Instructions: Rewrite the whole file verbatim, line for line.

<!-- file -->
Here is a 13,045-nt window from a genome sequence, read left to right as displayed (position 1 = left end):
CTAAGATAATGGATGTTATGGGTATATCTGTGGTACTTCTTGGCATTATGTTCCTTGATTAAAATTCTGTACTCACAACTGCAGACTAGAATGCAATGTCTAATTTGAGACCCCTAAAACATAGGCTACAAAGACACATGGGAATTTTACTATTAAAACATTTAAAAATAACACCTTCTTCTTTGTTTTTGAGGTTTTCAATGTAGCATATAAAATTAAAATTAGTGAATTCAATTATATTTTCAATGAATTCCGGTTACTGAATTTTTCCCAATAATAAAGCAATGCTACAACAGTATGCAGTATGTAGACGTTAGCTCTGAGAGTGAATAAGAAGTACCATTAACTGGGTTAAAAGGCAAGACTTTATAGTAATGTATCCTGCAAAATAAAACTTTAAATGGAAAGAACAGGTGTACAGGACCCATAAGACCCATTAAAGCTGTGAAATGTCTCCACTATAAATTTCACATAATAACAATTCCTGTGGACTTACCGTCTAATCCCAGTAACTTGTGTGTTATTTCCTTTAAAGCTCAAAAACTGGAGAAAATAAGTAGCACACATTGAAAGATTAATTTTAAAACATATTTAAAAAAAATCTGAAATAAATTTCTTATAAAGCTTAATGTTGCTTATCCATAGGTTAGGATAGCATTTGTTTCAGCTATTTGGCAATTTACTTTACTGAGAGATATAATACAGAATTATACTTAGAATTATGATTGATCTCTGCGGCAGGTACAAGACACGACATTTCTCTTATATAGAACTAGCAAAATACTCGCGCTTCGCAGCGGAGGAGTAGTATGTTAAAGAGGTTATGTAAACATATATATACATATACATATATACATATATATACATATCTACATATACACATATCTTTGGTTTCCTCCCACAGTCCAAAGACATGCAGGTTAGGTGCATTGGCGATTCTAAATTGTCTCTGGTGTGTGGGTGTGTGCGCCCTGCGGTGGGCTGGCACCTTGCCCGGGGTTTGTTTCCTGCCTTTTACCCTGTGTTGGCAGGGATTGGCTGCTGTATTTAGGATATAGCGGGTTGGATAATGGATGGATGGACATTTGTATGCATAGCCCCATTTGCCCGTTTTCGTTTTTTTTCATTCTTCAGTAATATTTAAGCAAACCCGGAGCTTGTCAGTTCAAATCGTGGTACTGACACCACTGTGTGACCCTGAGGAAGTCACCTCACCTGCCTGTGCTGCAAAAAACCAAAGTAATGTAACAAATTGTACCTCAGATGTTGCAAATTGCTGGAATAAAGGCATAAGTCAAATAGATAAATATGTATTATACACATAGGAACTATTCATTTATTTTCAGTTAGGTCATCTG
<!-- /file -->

Here is a 13,045-nt window from a genome sequence, read left to right as displayed (position 1 = left end):
CTAAGATAATGGATGTTATGGGTATATCTGTGGTACTTCTTGGCATTATGTTCCTTGATTAAAATTCTGTACTCACAACTGCAGACTAGAATGCAATGTCTAATTTGAGACCCCTAAAACATAGGCTACAAAGACACATGGGAATTTTACTATTAAAACATTTAAAAATAACACCTTCTTCTTTGTTTTTGAGGTTTTCAATGTAGCATATAAAATTAAAATTAGTGAATTCAATTATATTTTCAATGAATTCCGGTTACTGAATTTTTCCCAATAATAAAGCAATGCTACAACAGTATGCAGTATGTAGACGTTAGCTCTGAGAGTGAATAAGAAGTACCATTAACTGGGTTAAAAGGCAAGACTTTATAGTAATGTATCCTGCAAAATAAAACTTTAAATGGAAAGAACAGGTGTACAGGACCCATAAGACCCATTAAAGCTGTGAAATGTCTCCACTATAAATTTCACATAATAACAATTCCTGTGGACTTACCGTCTAATCCCAGTAACTTGTGTGTTATTTCCTTTAAAGCTCAAAAACTGGAGAAAATAAGTAGCACACATTGAAAGATTAATTTTAAAACATATTTAAAAAAAATCTGAAATAAATTTCTTATAAAGCTTAATGTTGCTTATCCATAGGTTAGGATAGCATTTGTTTCAGCTATTTGGCAATTTACTTTACTGAGAGATATAATACAGAATTATACTTAGAATTATGATTGATCTCTGCGGCAGGTACAAGACACGACATTTCTCTTATATAGAACTAGCAAAATACTCGCGCTTCGCAGCGGAGGAGTAGTATGTTAAAGAGGTTATGTAAACATATATATACATATACATATATACATATATATACATATCTACATATACACATATCTTTGGTTTCCTCCCACAGTCCAAAGACATGCAGGTTAGGTGCATTGGCGATTCTAAATTGTCTCTGGTGTGTGGGTGTGTGCGCCCTGCGGTGGGCTGGCACCTTGCCCGGGGTTTGTTTCCTGCCTTTTACCCTGTGTTGGCAGGGATTGGCTGCTGTATTTAGGATATAGCGGGTTGGATAATGGATGGATGGACATTTGTATGCATAGCCCCATTTGCCCGTTTTCGTTTTTTTTCATTCTTCAGTAATATTTAAGCAAACCCGGAGCTTGTCAGTTCAAATCGTGGTACTGACACCACTGTGTGACCCTGAGGAAGTCACCTCACCTGCCTGTGCTGCAAAAAACCAAAGTAATGTAACAAATTGTACCTCAGATGTTGCAAATTGCTGGAATAAAGGCATAAGTCAAATAGATAAATATGTATTATACACATAGGAACTATTCATTTATTTTCAGTTAGGTCATCTG